One of the outstanding qualities of Anderson's treatment is that he refrains from lapsing into a circle-the-wagons shrillness, a temptation into which many religious critics of modern secular culture fall. He makes it clear in his first chapter that he finds the "Whig version of history's" focus on material progress naively optimistic, and his subsequent examinations of education (Chapter 3), Christian humanism (Chapter 4), family (Chapter 5), globalization, work, and economics (Chapters 6 and 7), and right to life issues (Chapter 8) underscore his reservations about secularization.Read more ›
Yet Anderson seems to be up to something more, and that something more is evident almost immediately in the first pages of "A Civilization of Love." The polarity is only a starting point, rather than an apocalyptic call to arms - or a trumpet to sound retreat to the hills. Anderson is the Supreme Knight of the Knights of Columbus, so it is unsurprising to see him choose his title from a phrase by Pope John Paul II. Is it a throwaway? Is it an empty phrase? Is it an opposition - such as many have tried to draw - against the smaller "mustard seed" idea of the Church and Christianity of John Paul's successor, Benedict XVI?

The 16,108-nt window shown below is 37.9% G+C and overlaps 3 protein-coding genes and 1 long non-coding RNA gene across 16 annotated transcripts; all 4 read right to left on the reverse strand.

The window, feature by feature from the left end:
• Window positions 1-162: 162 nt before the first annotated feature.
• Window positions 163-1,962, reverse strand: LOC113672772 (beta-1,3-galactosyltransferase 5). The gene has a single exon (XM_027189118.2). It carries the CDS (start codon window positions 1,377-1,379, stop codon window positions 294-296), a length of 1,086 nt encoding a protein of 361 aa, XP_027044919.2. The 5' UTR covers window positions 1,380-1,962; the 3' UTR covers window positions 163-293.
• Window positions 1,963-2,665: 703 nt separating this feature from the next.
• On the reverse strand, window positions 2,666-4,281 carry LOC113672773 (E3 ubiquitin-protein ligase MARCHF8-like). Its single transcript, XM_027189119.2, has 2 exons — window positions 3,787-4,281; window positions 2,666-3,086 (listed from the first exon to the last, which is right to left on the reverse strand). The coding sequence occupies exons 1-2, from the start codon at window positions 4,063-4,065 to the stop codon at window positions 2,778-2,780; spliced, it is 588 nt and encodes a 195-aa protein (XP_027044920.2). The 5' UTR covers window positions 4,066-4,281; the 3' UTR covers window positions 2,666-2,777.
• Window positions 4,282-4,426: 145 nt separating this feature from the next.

The answer only becomes fully clear when Anderson reveals his working paradigm in his conclusion. Anderson latches on to three possible approaches of the Christian to society identified by twentieth century Protestant theologian H. Richard Niebuhr: 1) "Christ against culture," with Christ's message understood as a call to revolt against, or at least separate from, society; 2) "Christ of culture," an Enlightenment idea of Christianity as fully compatible with society, and Christ reduced merely to a great moral teacher; or 3) "Christ above culture" - the Christian message as engaged with, yet distinct from, the world. It is this last approach that Anderson embraces, and provides his thesis.Read more ›
Most Recent Customer Reviews
Great insight on the knights of Columbus and the pope. But also how love is connected with.....
It has some exercises and honestly it makes you think of self improvements
This book is accessible for the average man, but also deep enough for a scholar.Published 15 months ago by BenedictusBooks&Media
Carl Anderson, The Supreme Knight of the Knights of Columbus, wrote a hopeful book that is a good antidote to the current media climate of hatred, merciliness, violence, etc. Read morePublished on April 30, 2013 by James E. Egolf
This is the kind of book that I read one chapter a week. There is a frank discussion of philosophy inside and outside the Church followed by very practical tips about things we... Read morePublished on July 8, 2011 by Thereya
This was a good read. The sections discussing globalization and population control were especially interesting to me.Published on June 28, 2010 by J. Kehoe
This is a book that can literally help everyone. We need to find a way to love and live in community again. Read morePublished on August 2, 2009 by K. C. Curnow
"A Civilization of Love" by Carl Anderson,the Supreme Knight of the Knights of Columbus,is an excellent tome about living the moral life and the promotion of social justice. Read morePublished on December 16, 2008 by Amaranth